I've also got to figure out a what a few of the unknown bytes do as for instance going through the file above, about 15 out of 133 sprites aren't positioning the cells properly, so there must be something different about them I am yet to find out...

[edit 2]

I have been adding a few more file formats, though I also spent I bit of time cleaning up my file accessing code, which I had found out didn't do all of what I expected it to do -_- This also included some speed enhancements with scanning files to detect their format.

The latest thing I've been working on is adding support for NDS sound files...starting with the very common SDAT format, which is actually more of an archive than an actual sound file. From what I understand there are 8 sub sections in these files, 5 of which represent actual files, while the other 3 contain data for combining these files etc. So what I've done is group each type of data in sub folders, using a fake file object to reference to non-sub file data that is found in the SDAT. I've tested it against a couple of SDAT files from different games, and it isn't too bad...except some files for whatever reason reference to nowhere etc. Once I fix up the pile of bugs in my code on this, I'll start working on the actual sound file formats (SSEQ, SSAR, STRM, SWAR, SBNK), which are contained inside SDAT files :)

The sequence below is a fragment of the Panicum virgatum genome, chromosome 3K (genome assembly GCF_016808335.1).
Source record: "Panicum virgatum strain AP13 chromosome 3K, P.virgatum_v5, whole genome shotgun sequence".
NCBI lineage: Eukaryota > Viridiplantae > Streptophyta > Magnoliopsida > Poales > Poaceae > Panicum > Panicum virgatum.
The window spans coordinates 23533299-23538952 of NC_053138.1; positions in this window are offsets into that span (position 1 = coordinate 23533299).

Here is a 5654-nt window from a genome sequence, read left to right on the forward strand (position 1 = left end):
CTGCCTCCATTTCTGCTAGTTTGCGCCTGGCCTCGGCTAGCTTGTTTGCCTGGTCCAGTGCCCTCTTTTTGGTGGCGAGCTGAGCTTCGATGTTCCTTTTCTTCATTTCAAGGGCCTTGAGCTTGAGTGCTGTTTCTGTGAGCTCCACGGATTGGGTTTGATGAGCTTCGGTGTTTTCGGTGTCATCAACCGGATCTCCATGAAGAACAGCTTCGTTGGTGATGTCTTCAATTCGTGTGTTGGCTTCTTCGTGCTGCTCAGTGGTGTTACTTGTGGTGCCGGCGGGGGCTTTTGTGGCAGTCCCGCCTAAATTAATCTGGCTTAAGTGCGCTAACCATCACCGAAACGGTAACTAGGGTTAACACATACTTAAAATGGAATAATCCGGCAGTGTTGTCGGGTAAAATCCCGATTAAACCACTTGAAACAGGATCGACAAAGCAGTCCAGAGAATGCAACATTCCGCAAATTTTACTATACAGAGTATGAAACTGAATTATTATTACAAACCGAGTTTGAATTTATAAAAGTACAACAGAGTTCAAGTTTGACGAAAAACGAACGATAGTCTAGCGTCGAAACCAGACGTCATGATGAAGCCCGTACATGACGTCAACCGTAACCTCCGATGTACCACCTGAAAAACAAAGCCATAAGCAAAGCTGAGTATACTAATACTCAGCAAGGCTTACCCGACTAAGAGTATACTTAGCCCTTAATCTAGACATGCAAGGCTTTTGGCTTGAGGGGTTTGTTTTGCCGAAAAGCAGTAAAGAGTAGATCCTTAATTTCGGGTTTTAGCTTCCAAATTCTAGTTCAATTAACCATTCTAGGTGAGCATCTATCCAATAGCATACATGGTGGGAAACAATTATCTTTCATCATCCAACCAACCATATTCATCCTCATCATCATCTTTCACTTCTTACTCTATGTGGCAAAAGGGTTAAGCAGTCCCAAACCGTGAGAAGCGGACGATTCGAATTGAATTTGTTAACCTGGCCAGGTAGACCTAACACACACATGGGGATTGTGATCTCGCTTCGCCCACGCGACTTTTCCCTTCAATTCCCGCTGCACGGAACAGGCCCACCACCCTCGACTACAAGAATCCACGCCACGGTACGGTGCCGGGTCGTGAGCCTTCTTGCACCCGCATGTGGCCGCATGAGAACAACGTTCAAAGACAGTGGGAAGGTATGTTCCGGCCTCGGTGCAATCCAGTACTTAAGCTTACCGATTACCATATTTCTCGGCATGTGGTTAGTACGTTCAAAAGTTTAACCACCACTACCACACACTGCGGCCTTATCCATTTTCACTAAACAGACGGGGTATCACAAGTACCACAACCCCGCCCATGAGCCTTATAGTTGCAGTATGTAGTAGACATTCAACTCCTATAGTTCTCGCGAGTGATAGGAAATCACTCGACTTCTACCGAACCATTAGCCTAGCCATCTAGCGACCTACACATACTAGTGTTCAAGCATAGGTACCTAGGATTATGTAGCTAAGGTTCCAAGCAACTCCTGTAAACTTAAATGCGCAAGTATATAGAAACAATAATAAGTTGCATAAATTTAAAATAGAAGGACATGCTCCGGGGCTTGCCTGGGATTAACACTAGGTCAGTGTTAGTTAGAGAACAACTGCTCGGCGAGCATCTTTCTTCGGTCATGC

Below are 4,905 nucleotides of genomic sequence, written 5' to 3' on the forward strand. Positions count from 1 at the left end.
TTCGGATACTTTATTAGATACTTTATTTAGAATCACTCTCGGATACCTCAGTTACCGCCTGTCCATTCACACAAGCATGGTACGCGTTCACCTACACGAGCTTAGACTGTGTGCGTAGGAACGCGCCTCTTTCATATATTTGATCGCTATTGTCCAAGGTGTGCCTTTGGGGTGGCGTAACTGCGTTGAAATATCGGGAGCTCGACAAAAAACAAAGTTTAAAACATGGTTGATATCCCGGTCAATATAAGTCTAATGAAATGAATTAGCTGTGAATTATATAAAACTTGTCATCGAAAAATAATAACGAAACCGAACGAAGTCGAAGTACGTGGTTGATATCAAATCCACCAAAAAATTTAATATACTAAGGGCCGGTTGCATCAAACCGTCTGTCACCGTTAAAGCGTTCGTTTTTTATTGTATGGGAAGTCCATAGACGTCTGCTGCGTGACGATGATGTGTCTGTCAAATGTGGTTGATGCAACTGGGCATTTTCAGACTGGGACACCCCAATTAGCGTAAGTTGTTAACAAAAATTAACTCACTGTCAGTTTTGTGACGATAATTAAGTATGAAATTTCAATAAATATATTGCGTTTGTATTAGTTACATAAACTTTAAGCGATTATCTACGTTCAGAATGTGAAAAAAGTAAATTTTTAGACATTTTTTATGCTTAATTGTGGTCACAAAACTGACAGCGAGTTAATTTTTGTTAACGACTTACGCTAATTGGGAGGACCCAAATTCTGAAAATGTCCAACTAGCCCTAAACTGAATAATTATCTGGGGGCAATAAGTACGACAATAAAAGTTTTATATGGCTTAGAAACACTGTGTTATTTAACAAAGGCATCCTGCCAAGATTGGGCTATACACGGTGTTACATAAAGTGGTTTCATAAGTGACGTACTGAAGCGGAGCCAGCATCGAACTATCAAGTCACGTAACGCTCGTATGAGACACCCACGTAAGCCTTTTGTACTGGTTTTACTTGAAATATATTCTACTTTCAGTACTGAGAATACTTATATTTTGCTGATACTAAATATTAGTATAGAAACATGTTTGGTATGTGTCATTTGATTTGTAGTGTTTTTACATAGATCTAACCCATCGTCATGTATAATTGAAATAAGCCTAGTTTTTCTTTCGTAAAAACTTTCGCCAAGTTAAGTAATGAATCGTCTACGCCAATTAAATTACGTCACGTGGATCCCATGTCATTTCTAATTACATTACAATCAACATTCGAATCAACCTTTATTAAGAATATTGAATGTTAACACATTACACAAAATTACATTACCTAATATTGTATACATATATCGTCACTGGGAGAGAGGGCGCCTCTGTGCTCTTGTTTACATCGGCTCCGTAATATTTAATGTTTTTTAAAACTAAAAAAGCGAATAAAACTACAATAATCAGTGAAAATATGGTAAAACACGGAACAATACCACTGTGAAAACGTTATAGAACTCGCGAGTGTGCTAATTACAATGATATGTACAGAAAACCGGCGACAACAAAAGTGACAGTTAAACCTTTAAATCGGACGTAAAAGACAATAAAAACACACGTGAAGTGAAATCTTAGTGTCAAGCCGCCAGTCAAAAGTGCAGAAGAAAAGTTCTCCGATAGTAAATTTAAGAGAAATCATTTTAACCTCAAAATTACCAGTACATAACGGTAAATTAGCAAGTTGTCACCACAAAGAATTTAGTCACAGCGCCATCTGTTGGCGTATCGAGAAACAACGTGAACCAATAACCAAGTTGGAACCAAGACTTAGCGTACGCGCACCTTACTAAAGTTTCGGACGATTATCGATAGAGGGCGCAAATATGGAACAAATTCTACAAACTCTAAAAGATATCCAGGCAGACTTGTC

[edit 3]

Wells I've just spent the last half of a day learning all about MIDI files...why? Because SSEQ files are a custom type of them. I thought it would be wiser learning how these little suckers work before trying to write some code to decode SSEQ files on the fly, but man...MIDI files are really quite complex!! But actually once you understand them, they're a lot easier to understand than some of the much more simpler file formats. That being said, the next thing on my list of to do things is obviously write a SSEQ decoder now :) Also Java has (wells I think) a much nicer MIDI sound library than the default one Windows. What would be nice though, is to learn where in the NDS file, it actually stores the sounds/algorithms for playing back sequences. I'm assuming it'd be some kind of generic file/data maybe even stored in the BIOS? Another thought was that they might be in the Utility.bin file, but that isn't always present in some NDS games so I dunno :/

[edit 4]

Okay it would appear the SBNK files may contain the sounds/instruments needed by the SSEQ files (Seems kind of obvious when you think about it), though there is very little documentation on them, so it might take a while to learn how they work. I haven't had a lot of success in porting SSEQ2MIDI to Java, simply because of the excessive amount of data these files contain, but I'll get there.

[edit 5]

Okay I've been adding all of the sound formats today. I found Kiwi.DS's SDAT documentation and it helped get a better understanding of it all :) However, Java has a somewhat limited Native Sound support, and it can only manipulate data in PCM format. Apparently it can play all sorts of different data formats but it only seems to do if said formats are in their proper file format, where as I'm trying to read stuff on the fly.

From what I understand, NDS sound files come in three types. PCM 8-Bit, PCM 16-Bit and IMA ADPCM. I can play the first two types directly out of the file without having to converting anything. Unfortunately the most common one is the last one (ADPCM), since it has better compression than the other two (from what I've researched). Now I don't have a lot of documentation on it, and I doubt it will be simple to covert it to PCM.